If you have visited Japan, you probably noticed that almost all Japanese restaurants brought you free Japanese tea as soon as you took your seat. Having the tea may help you kill your time while waiting for your orders, but this is not the only reason for serving tea at a restaurant. Another and more genuine reason is that drinking tea at meal times is a Japanese custom. Therefore in Japan, people also drink tea at home for every meal. The only difference between restaurants and homes is that at home people usually do not drink tea before meal but just after the meal. Having tea after meal is good as the tea flushes the food pieces left in your mouth into your stomach as well as refreshing your mouth.
Any Japanese tea is good to have after the meal, but particularly sencha (high grade Japanese tea) is recommended as sencha contains a higher amount of the natural element called catechin than other Japanese tea types. Catechin is effective to kill germs from the food residue in your mouth, which may attack your teeth later. Having said that, if you eat western or Chinese types of dishes, genmaicha (Japanese tea with roasted rice) will be nice, since genmaicha is light and refreshing and it goes well with oily food. If you are seeking an alternative to coffee for light meals such as sandwich and pizza, hojicha (roasted green tea) is recommended, as hojicha has a similar aroma to roasted coffee.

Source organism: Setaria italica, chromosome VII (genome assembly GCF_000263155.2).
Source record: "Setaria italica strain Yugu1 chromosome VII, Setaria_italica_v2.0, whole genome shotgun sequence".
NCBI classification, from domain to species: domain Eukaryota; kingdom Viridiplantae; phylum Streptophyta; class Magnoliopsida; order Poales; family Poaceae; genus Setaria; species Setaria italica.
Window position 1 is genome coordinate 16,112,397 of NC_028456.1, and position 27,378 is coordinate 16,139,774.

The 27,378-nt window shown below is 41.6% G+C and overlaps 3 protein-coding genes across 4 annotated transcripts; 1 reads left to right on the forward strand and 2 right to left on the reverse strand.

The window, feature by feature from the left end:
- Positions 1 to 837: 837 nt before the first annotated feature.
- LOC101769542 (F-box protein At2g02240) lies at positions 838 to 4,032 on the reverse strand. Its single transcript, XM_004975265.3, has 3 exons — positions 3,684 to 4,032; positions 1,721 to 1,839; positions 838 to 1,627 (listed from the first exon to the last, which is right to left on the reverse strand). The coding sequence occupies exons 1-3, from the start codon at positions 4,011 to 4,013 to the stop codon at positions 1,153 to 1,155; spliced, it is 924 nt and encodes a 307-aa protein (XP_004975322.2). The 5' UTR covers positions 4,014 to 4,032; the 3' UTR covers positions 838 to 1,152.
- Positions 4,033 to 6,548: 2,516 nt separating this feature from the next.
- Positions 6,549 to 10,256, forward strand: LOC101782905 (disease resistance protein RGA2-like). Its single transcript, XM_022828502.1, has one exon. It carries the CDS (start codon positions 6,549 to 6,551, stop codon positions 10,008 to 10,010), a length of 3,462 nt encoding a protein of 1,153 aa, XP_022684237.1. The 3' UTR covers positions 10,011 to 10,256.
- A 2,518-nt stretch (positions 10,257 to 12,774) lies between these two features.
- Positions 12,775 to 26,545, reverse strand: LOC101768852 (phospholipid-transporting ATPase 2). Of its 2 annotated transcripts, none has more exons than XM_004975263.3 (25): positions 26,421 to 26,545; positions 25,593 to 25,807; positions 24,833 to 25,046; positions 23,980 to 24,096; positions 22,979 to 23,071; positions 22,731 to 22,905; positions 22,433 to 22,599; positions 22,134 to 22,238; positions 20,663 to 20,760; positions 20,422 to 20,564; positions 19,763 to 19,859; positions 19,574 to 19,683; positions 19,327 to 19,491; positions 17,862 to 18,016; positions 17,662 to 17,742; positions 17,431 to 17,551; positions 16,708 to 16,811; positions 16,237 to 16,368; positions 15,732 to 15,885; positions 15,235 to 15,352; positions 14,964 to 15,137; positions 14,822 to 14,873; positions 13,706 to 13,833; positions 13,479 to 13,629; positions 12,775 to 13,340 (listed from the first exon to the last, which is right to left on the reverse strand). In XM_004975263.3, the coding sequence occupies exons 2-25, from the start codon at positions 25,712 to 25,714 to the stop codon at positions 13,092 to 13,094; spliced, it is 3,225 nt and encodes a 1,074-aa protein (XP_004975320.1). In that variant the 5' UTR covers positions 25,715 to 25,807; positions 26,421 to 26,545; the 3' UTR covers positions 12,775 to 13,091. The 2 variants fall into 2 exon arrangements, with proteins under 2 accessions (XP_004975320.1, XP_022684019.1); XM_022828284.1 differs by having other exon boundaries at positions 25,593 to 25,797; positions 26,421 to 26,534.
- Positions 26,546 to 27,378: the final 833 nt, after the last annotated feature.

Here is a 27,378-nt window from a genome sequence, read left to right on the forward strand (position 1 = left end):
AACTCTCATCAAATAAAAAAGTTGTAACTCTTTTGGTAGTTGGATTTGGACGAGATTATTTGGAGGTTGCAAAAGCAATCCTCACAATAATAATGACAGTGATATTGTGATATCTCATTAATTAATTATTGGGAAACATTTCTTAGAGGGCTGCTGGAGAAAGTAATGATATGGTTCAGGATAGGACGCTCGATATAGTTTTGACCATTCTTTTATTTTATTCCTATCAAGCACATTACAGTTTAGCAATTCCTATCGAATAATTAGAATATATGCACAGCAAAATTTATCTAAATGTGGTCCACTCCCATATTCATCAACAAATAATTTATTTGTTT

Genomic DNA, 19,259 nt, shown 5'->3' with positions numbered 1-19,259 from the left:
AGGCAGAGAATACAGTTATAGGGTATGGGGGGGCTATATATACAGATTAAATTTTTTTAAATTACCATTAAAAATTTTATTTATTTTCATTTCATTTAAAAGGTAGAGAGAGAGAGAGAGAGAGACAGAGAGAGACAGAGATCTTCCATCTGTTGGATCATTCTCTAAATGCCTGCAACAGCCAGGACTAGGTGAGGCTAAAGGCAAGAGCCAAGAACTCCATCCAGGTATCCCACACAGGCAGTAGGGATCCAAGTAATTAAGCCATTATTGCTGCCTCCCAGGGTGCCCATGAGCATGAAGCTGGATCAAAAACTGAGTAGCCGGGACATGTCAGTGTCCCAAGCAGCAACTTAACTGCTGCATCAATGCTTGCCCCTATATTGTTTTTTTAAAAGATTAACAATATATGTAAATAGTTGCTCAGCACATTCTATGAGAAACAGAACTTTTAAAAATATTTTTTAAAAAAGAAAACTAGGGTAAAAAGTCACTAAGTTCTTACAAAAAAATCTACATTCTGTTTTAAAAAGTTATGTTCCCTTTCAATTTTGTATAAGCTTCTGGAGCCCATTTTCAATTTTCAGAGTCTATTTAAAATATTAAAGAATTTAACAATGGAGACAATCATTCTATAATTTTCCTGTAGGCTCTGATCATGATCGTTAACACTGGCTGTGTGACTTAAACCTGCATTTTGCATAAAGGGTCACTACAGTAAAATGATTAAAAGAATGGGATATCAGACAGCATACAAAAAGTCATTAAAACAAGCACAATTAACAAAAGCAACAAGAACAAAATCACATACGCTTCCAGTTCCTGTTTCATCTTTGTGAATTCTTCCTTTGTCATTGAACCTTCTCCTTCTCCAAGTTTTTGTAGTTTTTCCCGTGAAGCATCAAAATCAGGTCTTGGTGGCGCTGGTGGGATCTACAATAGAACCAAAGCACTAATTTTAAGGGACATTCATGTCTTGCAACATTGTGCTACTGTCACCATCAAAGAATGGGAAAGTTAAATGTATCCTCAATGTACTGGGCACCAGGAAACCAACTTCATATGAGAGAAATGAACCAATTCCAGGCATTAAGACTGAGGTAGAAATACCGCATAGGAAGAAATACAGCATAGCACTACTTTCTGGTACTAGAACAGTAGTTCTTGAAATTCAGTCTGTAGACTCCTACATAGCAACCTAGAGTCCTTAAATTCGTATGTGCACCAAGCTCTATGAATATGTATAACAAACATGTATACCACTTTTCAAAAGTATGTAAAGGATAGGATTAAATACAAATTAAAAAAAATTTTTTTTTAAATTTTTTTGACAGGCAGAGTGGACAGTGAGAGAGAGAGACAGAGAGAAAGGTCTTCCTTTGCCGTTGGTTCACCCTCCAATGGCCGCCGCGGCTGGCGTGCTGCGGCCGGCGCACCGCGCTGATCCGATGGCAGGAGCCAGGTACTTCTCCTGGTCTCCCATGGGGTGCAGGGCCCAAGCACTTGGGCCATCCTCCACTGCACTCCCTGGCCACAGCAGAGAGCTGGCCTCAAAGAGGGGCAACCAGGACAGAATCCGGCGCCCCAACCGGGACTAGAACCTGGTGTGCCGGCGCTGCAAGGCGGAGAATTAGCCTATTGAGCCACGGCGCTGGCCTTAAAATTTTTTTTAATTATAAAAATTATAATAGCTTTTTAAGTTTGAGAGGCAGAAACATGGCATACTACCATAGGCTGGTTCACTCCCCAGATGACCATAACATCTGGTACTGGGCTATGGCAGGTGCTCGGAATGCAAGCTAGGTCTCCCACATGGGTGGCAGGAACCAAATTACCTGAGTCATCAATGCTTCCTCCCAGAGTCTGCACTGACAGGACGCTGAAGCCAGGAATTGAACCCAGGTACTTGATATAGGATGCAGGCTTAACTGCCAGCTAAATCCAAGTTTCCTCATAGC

As mentioned so far, Japanese tea is usually taken before and/or after meals, but people drink Japanese tea also during a particular meal. That is when you eat sushi. Sushi is a traditional Japanese dish that does not contain much liquid. Therefore if you eat sushi without any drink, you will find it not so comfortable to swallow. Of course you can have any kind of drink, but if you try Japanese tea with sushi, you may be surprised that the Japanese tea goes really well with sushi. Here again, sencha is the most suitable Japanese tea for sushi, thanks to catechin. Usually, at sushi shops, they provide konacha or funmatsucha. Both are from sencha and similar in their forms, but konacha is made of small fine grains of tea leaves while funmatsucha has a powdery form of sencha. Both konacha and funmatsucha are good with sushi because more catechin is extracted due to their fine forms. These two teas reduce the smell of fish and refresh your mouth.
Japanese tea is also nice with desserts. The tea is not just nice with Japanese desserts but also nice with western and Chinese desserts. Sencha, gyokuro and Match especially go well with the sweetness of the desserts because of their beautiful aroma and mild taste.